11.6. Running a Security AuditSeveral very good automated auditing packages are freely available on the Internet. The four most commonly used are these:
Because the well-known security holes tend to be somewhat operating system-specific, the effectiveness of the packages that check for these security holes is very dependent on which operating system you have, and which version of the operating system it is. If it's an operating system and version the package knows about, that's great. If it isn't, then the package has to grope around blindly, trying to guess what holes might exist. (Fortunately, attackers will usually have the same problem, if not to the same extent.) In some cases, packages will report holes that don't exist when they're run on unfamiliar systems.
Commercial packages that perform similar functions are now available. In general, the security scanning products are similar to PC virus software in that they require periodic updates in order to keep up with the latest vulnerabilities.
When you are doing security audits, you should be sure to use an appropriate checksum program. The standard Unix checksum programs (/bin/sum, for example) use a 16-bit cyclic redundancy check (CRC) algorithm that is designed to catch a sequence of random bit errors during data transfers. This does not work for detecting unauthorized changes to files because it is possible to reverse the CRC algorithm. This is known to attackers, and they have programs that manipulate the unused bytes in a file (particularly an executable binary file) to make the checksum for that file come out to whatever they want it to be. They can make a modified copy of /bin/login that produces the same checksum, and sum will not be able to detect any difference.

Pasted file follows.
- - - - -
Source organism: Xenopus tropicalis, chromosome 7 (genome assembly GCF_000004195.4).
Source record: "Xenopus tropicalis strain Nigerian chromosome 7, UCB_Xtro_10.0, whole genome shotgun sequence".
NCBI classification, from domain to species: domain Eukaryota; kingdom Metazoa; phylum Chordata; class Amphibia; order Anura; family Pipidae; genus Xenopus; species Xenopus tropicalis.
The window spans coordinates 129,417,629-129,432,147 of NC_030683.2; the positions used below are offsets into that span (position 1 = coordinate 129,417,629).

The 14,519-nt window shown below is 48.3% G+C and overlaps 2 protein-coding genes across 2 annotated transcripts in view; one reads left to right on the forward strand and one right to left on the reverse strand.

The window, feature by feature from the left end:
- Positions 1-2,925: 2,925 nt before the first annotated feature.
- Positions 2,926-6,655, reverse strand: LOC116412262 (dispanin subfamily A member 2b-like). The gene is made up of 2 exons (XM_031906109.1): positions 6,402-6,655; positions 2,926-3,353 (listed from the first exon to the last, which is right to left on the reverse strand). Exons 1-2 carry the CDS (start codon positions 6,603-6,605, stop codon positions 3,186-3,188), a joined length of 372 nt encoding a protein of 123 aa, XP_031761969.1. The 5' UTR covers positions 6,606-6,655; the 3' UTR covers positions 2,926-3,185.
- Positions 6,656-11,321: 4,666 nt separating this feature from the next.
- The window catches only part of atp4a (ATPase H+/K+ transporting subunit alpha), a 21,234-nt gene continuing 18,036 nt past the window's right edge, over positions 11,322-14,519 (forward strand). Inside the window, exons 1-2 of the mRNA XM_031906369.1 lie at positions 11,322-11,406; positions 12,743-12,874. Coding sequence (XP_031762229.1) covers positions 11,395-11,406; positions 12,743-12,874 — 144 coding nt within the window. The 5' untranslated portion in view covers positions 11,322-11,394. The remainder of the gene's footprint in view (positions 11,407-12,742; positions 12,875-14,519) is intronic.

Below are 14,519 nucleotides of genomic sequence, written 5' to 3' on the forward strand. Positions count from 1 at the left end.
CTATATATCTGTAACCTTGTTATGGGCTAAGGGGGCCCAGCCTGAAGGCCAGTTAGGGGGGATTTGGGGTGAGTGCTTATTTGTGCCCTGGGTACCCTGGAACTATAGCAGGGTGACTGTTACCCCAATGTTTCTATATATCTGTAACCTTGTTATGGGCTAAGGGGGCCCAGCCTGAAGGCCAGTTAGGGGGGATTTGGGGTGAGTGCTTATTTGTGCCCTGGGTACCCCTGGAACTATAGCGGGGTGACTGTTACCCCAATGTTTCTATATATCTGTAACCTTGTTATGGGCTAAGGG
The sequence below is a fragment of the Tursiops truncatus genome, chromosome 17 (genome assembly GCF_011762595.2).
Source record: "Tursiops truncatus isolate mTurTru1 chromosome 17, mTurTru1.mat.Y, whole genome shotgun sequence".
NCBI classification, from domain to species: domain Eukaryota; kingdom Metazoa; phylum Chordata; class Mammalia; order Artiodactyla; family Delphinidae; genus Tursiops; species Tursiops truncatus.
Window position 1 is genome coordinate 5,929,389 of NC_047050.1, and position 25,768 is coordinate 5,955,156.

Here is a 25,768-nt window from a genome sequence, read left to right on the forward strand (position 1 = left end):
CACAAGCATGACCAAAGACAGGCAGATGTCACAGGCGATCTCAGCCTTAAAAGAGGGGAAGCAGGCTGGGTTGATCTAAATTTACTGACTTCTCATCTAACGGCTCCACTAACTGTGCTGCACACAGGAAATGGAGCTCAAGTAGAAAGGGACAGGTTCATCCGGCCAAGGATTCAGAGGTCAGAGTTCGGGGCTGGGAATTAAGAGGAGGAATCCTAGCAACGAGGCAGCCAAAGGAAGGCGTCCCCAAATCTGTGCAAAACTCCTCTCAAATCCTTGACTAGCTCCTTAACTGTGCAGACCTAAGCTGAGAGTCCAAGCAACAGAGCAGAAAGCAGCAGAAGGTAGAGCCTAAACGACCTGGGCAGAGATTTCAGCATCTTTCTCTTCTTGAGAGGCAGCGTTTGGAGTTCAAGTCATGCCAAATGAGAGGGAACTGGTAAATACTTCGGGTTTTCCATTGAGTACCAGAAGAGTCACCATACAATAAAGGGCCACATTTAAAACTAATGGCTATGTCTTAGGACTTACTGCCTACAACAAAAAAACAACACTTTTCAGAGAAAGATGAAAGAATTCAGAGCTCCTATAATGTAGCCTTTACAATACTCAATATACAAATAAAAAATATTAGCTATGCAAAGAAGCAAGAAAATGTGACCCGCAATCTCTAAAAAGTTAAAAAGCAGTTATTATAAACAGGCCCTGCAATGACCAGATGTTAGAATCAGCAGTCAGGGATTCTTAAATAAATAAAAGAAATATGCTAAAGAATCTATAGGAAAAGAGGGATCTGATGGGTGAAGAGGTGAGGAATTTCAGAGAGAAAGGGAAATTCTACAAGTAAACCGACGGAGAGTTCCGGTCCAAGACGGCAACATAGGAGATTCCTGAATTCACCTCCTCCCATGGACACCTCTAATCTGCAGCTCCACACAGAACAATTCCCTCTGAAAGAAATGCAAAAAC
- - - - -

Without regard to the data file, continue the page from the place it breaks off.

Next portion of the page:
For real security, you need to use a "cryptographic" checksum algorithm like MD5 or Snefru; these algorithms produce larger and less predictable checksums that are much more difficult to spoof. The COPS, Tiger, and Tripwire auditing packages mentioned earlier all include and use such algorithms in place of the normal Unix checksum programs.
The IRIX operating system from Silicon Graphics uses a process called re-quickstarting (RQS) to precalculate data needed for loading binaries and to speed up start time. RQS is run automatically as a part of most installations and can update every system binary. This should not be a problem on a bastion host, where software should not be installed regularly in any case. However, you should be aware that small installations may have wide-ranging effects and will require the recalculation of all checksums.
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